Star Fox 64 – Nintendo 64
Platform: Nintendo 64
Developer: Nintendo EAD
Release Date: June 30, 1997
Genre: Rail Shooter
Nerd Rating: 9/10
Reviewed By Paladin
I’ll never forget the first time I laid eyes on a Nintendo 64. Flashback to 1997; I was ecstatic that my brother had just bought his buddy’s old SNES. Couple that with my Star Wars obsession at the time and you could say the setting was ripe. I walked into my friend’s house, saw him playing Mario Kart 64, and I was blown away. The commercials didn’t do this console justice. “Look at these graphics!” I thought. “These controls are incredible! Check out those backgrounds! It almost makes me want to buy one myself!” I knew of the first Star Fox though I had never played it, but when my friend popped in Star Fox 64, I knew I had to own this system.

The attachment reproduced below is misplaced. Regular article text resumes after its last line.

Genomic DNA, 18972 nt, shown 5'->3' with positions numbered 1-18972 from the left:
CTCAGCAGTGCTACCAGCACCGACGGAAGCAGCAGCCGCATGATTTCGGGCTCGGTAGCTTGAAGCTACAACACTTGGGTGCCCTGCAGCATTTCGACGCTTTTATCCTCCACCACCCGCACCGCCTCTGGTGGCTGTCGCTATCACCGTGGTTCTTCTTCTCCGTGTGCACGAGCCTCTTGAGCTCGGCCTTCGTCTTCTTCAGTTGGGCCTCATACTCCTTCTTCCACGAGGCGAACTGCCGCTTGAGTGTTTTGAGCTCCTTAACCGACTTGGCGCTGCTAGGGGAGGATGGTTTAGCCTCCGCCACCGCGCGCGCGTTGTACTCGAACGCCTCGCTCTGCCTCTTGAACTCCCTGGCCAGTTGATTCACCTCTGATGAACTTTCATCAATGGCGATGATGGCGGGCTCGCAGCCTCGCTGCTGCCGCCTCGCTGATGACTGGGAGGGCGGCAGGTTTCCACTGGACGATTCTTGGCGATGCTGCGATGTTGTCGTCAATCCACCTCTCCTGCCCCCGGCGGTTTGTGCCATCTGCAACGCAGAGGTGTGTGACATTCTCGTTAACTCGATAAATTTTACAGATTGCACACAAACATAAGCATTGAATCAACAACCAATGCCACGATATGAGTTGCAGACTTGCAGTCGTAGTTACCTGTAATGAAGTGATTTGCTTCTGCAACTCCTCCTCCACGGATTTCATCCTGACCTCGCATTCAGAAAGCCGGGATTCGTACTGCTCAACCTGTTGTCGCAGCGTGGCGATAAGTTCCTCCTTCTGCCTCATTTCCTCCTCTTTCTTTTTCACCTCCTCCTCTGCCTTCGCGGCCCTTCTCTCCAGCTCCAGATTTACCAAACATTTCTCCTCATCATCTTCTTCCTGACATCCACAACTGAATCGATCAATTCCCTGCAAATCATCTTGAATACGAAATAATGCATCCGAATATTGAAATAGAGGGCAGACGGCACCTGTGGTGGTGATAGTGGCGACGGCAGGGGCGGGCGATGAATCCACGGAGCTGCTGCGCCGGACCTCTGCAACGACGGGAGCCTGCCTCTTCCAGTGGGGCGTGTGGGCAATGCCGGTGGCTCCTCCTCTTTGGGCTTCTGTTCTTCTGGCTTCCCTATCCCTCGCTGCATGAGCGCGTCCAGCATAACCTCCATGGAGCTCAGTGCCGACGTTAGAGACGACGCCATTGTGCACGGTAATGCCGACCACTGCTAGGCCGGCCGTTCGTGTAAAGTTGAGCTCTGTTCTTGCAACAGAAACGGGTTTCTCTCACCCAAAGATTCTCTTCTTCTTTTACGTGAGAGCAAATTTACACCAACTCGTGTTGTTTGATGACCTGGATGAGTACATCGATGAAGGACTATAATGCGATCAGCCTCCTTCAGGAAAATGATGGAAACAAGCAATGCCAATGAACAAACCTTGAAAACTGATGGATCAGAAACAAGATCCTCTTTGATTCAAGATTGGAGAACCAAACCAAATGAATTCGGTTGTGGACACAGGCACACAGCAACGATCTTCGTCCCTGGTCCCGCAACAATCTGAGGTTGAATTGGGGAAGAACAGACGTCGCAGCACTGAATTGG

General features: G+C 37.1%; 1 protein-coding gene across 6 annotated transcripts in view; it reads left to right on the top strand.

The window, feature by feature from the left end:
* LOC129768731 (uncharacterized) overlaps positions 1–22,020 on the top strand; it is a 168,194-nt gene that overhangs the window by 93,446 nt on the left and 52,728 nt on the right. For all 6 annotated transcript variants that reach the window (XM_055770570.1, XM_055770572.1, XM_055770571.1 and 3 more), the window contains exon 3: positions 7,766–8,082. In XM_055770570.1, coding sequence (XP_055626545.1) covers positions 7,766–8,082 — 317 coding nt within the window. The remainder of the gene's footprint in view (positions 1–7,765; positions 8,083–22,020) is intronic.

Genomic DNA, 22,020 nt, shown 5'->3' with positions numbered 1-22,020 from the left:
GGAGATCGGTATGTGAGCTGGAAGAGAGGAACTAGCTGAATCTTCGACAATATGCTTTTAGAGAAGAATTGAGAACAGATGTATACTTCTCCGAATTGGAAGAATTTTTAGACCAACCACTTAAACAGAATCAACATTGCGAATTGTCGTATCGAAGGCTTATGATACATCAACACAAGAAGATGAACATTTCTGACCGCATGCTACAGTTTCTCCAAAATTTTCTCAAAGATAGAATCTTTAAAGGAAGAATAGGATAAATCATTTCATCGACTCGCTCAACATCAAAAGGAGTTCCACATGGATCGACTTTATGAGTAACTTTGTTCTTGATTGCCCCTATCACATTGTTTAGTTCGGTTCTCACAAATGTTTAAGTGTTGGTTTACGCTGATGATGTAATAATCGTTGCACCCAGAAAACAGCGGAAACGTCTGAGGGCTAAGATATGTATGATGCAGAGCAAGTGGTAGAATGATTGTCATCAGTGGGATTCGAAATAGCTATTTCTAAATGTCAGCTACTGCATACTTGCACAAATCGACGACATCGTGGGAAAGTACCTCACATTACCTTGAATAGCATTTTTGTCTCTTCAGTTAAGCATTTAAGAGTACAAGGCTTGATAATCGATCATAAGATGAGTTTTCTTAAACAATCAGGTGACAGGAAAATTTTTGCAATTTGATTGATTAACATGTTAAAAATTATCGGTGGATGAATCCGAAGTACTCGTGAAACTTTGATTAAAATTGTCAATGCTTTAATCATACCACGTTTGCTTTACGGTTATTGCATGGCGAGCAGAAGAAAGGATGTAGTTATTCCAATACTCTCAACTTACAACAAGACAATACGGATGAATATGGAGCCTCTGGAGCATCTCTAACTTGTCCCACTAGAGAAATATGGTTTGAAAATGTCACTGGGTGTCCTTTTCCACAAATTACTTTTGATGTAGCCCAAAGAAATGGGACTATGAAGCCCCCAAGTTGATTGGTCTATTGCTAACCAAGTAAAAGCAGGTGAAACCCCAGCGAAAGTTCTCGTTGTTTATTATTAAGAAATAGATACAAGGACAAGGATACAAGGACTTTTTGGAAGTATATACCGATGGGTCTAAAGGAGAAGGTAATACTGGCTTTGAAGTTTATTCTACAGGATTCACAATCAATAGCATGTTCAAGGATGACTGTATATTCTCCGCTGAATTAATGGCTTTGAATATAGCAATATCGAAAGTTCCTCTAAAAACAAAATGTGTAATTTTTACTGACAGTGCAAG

I had never experienced a game like this before. The opening cinematics alone were enough to suck me in. An epic score playing as the beautiful planet Corneria was attacked by distinguishable 3D villains; this was something unseen as of yet. Early 3D games, while quite enjoyable and ahead of their time, still only looked like a bunch of polygons linked together. But on the Nintendo 64, we finally got fully recognized objects that needed no speculation as to what they were. And they not only looked realistic, they moved as such. It hit me hardest when I saw the four main characters running down the hallway of their mothership, the “Great Fox,” and their entire bodies were engaged in the action as opposed to just their limbs. The cherry on this visually orgasmic sundae? Camera angles. This game looked and felt like you were playing through a movie. Cinematography was not something that gamers thought about up to this point, but after the intense zooming in and out, full rotations around a single point, and the focus panning from one piece of action to the next, we all started to. Such were my first impressions of Star Fox 64, and I hadn’t even pushed a button yet.